This species can be found throughout Europe from Portugal in the southwest as far east as Siberia (Zettler et al. 2006). However, there are no data to support species presence within Siberia (Vinarski et al. 2007). Mozley (1936) also described this species from northern Asia but molecular studies should confirm the validity of this claim. It has also been recorded in Northern Iran (Pourang et al. 2009). In Russia, it is found throughout the European part of the state (Kantor et al. 2009). The Iberian populations are restricted to three small lagoons in a 50 km radius in Portugal and it is possibly extinct from Spain after recent construction works in the Valencia albufera (lagoon) by the Mediterranean sea (Araujo pers comm.). A recent record of Anodonta cygnea has been published from Algeria (Khalloufi and Boumaiza 2005) but the validity of the species should also be confirmed with molecular characterization.
Habitat and Ecology
This species primarily inhabits closed off and small waters such as ponds and peatlands, but can also be found occupying lakes and slow-flowing lowland rivers (Zettler et al. 2006). It is also found in canals, drainage dykes and dam reservoirs (Killeen et al. 2004). The species appears to prefer waterbodies characterized by high concentrations of dissolved oxygen (a likely consequence of the species' fast growth and large size), free from floating vegetation and with fertile bottom sediments (Zając 2002, Rosińska et al. 2008). The species is intolerant of poor environmental conditions, and can be used as a bioindicator of clean water (Rosińska et al. 2008). When present, it is often the only mussel species inhabiting these areas (Zettler et al. 2006). The species is able to use a wide range of host fish (both invasive and native fish) for larvae dispersal and metamorphosis (Giusti et al. 1975, Lopes-Lima pers. comm.)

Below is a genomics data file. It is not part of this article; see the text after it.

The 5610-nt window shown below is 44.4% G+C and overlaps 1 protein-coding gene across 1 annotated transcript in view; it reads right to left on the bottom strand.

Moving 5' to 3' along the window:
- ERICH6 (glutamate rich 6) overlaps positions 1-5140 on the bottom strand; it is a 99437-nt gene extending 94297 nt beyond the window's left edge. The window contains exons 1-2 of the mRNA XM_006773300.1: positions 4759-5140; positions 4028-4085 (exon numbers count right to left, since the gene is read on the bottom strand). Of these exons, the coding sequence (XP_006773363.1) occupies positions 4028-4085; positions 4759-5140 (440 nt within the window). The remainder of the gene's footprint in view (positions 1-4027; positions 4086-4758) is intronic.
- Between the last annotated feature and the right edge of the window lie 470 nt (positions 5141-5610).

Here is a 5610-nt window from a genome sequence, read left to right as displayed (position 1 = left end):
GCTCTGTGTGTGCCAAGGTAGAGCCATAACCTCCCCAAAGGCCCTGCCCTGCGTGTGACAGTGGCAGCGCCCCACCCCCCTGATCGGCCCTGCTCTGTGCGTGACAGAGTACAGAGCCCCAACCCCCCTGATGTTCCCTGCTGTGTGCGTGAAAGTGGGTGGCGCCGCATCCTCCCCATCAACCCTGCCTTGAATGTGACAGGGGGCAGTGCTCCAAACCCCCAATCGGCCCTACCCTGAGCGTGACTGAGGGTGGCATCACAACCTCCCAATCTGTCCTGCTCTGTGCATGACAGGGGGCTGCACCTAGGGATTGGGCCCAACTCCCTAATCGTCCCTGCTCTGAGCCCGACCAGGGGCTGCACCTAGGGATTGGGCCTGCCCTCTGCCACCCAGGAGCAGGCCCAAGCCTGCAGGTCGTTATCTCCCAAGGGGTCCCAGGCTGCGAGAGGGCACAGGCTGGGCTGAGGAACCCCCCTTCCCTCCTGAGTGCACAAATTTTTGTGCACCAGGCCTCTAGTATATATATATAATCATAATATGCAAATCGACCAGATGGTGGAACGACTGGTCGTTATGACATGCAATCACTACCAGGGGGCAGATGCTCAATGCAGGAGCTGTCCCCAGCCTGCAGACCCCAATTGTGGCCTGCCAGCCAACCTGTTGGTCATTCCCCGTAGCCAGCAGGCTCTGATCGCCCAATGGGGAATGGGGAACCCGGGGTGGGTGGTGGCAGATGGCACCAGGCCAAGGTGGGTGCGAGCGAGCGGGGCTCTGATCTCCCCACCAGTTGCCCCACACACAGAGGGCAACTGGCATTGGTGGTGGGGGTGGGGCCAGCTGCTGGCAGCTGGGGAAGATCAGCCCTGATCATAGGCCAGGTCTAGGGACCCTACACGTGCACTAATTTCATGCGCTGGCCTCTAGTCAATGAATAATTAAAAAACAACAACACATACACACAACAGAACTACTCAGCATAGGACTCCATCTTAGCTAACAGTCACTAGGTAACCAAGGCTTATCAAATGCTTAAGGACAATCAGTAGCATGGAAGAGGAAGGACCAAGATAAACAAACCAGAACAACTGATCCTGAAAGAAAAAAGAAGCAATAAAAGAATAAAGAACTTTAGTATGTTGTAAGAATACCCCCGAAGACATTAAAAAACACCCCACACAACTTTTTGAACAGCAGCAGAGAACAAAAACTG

Molecular Biology and Genetics
Barcode data: Anodonta cygnea
Below is a sequence of the barcode region Cytochrome oxidase subunit 1 (COI or COX1) from a member of the species.
See the BOLD taxonomy browser for more complete information about this specimen and other sequences.
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Download FASTA File
Statistics of barcoding coverage: Anodonta cygnea
Public Records: 5
Specimens with Barcodes: 6
Species With Barcodes: 1
IUCN Red List Assessment
Red List Category
Red List Criteria
- 2011Least Concern
Although this species is widespread and considered fairly common (Zettler et al. 2006) not many studies have been carried to assess populations’ size and structure. In Poland this species has been declining since the 1950s due to habitat degradation and pollution (Zając 2005). In Britain, river management strategy includes the dredging of rivers which can remove 20% of British subpopulations (Aldridge 2001). At the southeastern edge of its range, the Iberian populations are only restricted to three small lagoons that have been recently invaded by water hyacinth (crassipes spp.) with very negative impacts (Lopes-Lima pers. com.) No detailed population trend data are known.